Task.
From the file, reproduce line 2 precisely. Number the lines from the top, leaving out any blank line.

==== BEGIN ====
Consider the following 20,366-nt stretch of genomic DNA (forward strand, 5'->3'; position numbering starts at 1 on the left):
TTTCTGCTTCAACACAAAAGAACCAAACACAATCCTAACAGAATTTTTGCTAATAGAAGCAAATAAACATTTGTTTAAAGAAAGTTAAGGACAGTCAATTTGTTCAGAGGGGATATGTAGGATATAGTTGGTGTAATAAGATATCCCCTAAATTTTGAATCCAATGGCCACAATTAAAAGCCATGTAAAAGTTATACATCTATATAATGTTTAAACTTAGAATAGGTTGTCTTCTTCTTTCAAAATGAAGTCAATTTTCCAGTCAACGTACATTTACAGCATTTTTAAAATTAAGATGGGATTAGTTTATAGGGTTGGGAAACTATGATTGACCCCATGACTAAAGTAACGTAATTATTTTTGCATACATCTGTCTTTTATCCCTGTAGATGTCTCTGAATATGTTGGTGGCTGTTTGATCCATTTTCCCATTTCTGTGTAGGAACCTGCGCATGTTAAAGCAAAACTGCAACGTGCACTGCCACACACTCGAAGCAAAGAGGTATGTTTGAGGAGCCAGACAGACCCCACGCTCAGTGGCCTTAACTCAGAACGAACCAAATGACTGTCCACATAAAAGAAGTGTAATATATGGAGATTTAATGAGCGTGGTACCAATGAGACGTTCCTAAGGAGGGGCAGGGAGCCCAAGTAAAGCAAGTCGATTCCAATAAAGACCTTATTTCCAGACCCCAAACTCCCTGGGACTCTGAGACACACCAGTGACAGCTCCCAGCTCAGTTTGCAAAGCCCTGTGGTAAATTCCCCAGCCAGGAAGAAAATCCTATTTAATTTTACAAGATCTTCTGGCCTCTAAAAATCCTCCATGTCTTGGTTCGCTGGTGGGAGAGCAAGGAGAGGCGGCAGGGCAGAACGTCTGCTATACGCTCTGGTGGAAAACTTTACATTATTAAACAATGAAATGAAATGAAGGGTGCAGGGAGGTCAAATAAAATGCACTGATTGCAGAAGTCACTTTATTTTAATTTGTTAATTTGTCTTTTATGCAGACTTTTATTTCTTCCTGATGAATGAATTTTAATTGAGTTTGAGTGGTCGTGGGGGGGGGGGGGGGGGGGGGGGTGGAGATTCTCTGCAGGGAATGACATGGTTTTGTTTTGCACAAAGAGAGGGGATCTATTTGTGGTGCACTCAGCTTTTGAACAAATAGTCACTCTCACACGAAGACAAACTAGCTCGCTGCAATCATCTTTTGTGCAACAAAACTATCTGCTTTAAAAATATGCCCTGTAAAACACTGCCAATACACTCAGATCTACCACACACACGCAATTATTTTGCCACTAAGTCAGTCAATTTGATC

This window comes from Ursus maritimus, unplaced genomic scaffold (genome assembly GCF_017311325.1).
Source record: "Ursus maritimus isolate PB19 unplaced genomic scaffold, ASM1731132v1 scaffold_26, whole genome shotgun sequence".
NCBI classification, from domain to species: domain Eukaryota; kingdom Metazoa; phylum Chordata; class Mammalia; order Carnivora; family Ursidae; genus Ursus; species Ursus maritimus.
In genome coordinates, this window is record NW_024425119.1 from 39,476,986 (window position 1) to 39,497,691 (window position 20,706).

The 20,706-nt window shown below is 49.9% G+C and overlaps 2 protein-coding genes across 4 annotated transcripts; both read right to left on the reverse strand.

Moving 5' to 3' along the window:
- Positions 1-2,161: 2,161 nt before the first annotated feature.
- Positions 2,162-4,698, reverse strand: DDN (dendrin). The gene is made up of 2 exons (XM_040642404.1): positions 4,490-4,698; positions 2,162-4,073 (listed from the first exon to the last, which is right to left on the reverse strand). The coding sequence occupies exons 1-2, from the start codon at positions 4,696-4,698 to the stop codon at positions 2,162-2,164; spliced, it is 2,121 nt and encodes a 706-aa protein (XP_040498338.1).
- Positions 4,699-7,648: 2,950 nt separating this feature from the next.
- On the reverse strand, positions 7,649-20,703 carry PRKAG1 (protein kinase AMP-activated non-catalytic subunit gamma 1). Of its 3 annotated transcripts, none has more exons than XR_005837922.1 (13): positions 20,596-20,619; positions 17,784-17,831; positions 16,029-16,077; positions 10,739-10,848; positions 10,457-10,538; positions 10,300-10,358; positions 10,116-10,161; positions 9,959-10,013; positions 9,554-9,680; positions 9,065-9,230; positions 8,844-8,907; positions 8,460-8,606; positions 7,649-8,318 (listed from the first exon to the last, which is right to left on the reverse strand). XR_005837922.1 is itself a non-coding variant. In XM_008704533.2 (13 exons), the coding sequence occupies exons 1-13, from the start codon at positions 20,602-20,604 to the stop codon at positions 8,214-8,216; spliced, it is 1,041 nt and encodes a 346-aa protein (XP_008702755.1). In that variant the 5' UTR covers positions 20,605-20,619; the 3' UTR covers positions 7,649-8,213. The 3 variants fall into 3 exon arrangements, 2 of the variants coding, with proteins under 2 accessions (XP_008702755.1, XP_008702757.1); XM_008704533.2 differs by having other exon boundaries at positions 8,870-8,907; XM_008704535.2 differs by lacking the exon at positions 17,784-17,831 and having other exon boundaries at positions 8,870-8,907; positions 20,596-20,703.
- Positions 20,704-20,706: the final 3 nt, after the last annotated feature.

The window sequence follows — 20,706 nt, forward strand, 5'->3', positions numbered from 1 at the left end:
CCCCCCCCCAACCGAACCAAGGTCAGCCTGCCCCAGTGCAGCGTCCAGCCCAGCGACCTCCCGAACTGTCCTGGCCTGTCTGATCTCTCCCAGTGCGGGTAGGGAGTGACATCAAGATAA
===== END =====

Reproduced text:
TTTCTGCTTCAACACAAAAGAACCAAACACAATCCTAACAGAATTTTTGCTAATAGAAGCAAATAAACATTTGTTTAAAGAAAGTTAAGGACAGTCAATTTGTTCAGAGGGGATATGTAGGATATAGTTGGTGTAATAAGATATCCCCTAAATTTTGAATCCAATGGCCACAATTAAAAGCCATGTAAAAGTTATACATCTATATAATGTTTAAACTTAGAATAGGTTGTCTTCTTCTTTCAAAATGAAGTCAATTTTCCAGTCAACGTACATTTACAGCATTTTTAAAATTAAGATGGGATTAGTTTATAGGGTTGGGAAACTATGATTGACCCCATGACTAAAGTAACGTAATTATTTTTGCATACATCTGTCTTTTATCCCTGTAGATGTCTCTGAATATGTTGGTGGCTGTTTGATCCATTTTCCCATTTCTGTGTAGGAACCTGCGCATGTTAAAGCAAAACTGCAACGTGCACTGCCACACACTCGAAGCAAAGAGGTATGTTTGAGGAGCCAGACAGACCCCACGCTCAGTGGCCTTAACTCAGAACGAACCAAATGACTGTCCACATAAAAGAAGTGTAATATATGGAGATTTAATGAGCGTGGTACCAATGAGACGTTCCTAAGGAGGGGCAGGGAGCCCAAGTAAAGCAAGTCGATTCCAATAAAGACCTTATTTCCAGACCCCAAACTCCCTGGGACTCTGAGACACACCAGTGACAGCTCCCAGCTCAGTTTGCAAAGCCCTGTGGTAAATTCCCCAGCCAGGAAGAAAATCCTATTTAATTTTACAAGATCTTCTGGCCTCTAAAAATCCTCCATGTCTTGGTTCGCTGGTGGGAGAGCAAGGAGAGGCGGCAGGGCAGAACGTCTGCTATACGCTCTGGTGGAAAACTTTACATTATTAAACAATGAAATGAAATGAAGGGTGCAGGGAGGTCAAATAAAATGCACTGATTGCAGAAGTCACTTTATTTTAATTTGTTAATTTGTCTTTTATGCAGACTTTTATTTCTTCCTGATGAATGAATTTTAATTGAGTTTGAGTGGTCGTGGGGGGGGGGGGGGGGGGGGGGGTGGAGATTCTCTGCAGGGAATGACATGGTTTTGTTTTGCACAAAGAGAGGGGATCTATTTGTGGTGCACTCAGCTTTTGAACAAATAGTCACTCTCACACGAAGACAAACTAGCTCGCTGCAATCATCTTTTGTGCAACAAAACTATCTGCTTTAAAAATATGCCCTGTAAAACACTGCCAATACACTCAGATCTACCACACACACGCAATTATTTTGCCACTAAGTCAGTCAATTTGATC